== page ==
Reporting is encouraged for any other clinically significant adverse event, even if it is uncertain whether the vaccine caused the event. Information on how to submit a report to VAERS is available at or by calling 1-800-822-7967.

In addition, CDC has developed a new voluntary, smartphone-based tool, v-safe. This tool uses text messaging and web surveys to provide near real-time health check-ins after patients receive COVID-19 vaccination. Reports to v-safe indicating a medically significant health impact, including pregnancy, are followed up by the CDC/v-safe call center to collect additional information to complete a VAERS report, if appropriate.

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Appendix C Vaccine Administration Errors And Deviations

A vaccine administration error is any preventable event that may cause or lead to inappropriate use of vaccine or patient harm.

The FDA-issued Fact Sheet for Healthcare Providers Administering Vaccinesexternal icon should be referenced for detailed information on storage and handling, dosing and schedule, dose preparation, and administration of COVID-19 vaccines. The information provided below on managing vaccine administration errors should not be interpreted as a recommendation or promotion of unauthorized use of the vaccines.

For all vaccine administration errors:

  • For doses recommended to be repeated, some experts suggest delaying the repeat dose for 8 weeks after the invalid dose based on the potential for increased reactogenicity and the rare risk of myocarditis from mRNA COVID-19 vaccine, particularly in groups at increased risk for myocarditis . Individual risk for COVID-19 and the likelihood for an adverse event following COVID-19 vaccination should be taken into consideration when recommending a longer interval. It is acceptable to administer the repeat dose at an interval earlier than 8 weeks as long as the interval is not sooner than the minimal interval noted in Table C: Interim recommendations for COVID-19 vaccine administration errors and deviations.

The recommendations in the table below apply to all FDA-approved or FDA-authorized COVID-19 vaccines and all doses , unless otherwise stated.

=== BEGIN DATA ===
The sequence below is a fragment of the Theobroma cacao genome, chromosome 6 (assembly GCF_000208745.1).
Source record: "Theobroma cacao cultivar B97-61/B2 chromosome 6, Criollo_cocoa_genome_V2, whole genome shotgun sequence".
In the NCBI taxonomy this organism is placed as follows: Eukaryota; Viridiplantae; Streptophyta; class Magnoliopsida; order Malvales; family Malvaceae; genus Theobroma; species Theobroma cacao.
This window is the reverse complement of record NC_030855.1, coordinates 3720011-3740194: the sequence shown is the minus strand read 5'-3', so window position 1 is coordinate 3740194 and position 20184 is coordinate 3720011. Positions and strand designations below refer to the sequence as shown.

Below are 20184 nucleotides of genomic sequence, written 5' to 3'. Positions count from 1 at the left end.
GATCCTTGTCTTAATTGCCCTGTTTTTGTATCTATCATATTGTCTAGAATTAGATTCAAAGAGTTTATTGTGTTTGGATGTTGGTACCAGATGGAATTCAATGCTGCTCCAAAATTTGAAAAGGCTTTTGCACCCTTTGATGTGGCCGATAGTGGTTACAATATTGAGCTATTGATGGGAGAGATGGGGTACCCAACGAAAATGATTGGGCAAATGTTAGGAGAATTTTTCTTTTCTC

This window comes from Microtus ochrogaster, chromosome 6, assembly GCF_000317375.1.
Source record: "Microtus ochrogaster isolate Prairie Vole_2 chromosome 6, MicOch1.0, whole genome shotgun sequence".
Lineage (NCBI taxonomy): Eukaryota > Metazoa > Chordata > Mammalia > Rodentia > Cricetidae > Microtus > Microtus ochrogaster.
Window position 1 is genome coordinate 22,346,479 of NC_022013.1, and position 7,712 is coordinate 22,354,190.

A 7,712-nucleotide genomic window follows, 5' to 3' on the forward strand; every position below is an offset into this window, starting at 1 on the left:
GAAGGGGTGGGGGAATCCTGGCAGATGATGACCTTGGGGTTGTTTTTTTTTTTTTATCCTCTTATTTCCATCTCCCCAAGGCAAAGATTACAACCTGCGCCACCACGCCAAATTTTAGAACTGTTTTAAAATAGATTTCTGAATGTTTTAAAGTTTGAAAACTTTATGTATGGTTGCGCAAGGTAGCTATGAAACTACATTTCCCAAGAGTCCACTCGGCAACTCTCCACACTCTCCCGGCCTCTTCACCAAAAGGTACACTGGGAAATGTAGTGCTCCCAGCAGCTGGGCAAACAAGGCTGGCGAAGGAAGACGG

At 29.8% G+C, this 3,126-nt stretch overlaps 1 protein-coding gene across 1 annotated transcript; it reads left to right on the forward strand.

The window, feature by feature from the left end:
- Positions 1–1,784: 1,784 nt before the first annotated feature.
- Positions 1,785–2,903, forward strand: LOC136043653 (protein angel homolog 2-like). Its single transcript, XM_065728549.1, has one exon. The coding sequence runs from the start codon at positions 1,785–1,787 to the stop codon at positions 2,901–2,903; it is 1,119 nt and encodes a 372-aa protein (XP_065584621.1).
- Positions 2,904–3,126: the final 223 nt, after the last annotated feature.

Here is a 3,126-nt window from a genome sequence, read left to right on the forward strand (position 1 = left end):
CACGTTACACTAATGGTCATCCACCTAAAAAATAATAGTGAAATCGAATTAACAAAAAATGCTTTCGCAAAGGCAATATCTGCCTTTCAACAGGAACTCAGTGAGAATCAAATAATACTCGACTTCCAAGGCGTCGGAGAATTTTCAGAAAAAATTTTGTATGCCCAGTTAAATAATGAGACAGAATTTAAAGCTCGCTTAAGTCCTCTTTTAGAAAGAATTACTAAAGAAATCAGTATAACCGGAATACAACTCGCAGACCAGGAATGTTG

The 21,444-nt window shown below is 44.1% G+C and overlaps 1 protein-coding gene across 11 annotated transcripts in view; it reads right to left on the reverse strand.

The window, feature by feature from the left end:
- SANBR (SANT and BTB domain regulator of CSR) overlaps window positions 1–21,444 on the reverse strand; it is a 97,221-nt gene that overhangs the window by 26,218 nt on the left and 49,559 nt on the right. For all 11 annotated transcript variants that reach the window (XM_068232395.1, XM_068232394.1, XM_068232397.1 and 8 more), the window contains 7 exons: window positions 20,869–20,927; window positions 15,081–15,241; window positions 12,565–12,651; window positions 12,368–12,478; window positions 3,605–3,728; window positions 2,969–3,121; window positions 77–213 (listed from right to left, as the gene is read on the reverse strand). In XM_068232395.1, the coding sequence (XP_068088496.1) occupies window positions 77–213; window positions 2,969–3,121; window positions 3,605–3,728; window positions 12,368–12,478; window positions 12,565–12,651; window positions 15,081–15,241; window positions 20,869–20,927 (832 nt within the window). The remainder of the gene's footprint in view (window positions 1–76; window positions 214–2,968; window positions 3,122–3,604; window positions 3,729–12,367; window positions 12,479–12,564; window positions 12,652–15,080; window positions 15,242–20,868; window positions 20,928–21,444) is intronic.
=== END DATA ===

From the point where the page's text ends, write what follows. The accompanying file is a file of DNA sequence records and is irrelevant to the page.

• Pfizer: 1-877-VAX-CO19
  • Moderna: 1-866-MODERNA

The Vaccine Testing Process


The development cycle of a vaccine, from lab to clinic.

PRECLINICAL TESTING: Scientists test a new vaccine on cells and then give it to animals such as mice or monkeys to see if it produces an immune response.

PHASE 1 SAFETY TRIALS: Scientists give the vaccine to a small number of people to test safety and dosage, as well as to confirm that it stimulates the immune system.

PHASE 2 EXPANDED TRIALS: Scientists give the vaccine to hundreds of people split into groups, such as children and the elderly, to see if the vaccine acts differently in them. These trials further test the vaccines safety.

PHASE 3 EFFICACY TRIALS: Scientists give the vaccine to thousands of people and wait to see how many become infected, compared with volunteers who received a placebo. These trials can determine if the vaccine protects against the coronavirus, measuring whats known as the efficacy rate. Phase 3 trials are also large enough to reveal evidence of relatively rare side effects.

EARLY OR LIMITED APPROVAL: Many countries have procedures for providing emergency authorizations for vaccines, based on preliminary evidence that they are safe and effective. In addition, some countries such as China and Russia began administering vaccines before detailed Phase 3 trial data was made public. Experts have warned of serious risks from jumping ahead of these results.

emergency use

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Appendix D Schedule Guidance For People Who Are Moderately Or Severely Immunocompromised

D.1. People who are moderately or severely immunocompromised and initiate a Janssen COVID-19 Vaccine primary series

D1. People who are moderately or severely immunocompromised and initiate a Janssen COVID-19 Vaccine primary series

COVID-19 vaccination history
  • Moderna: 0.25mL or 0.5mL , or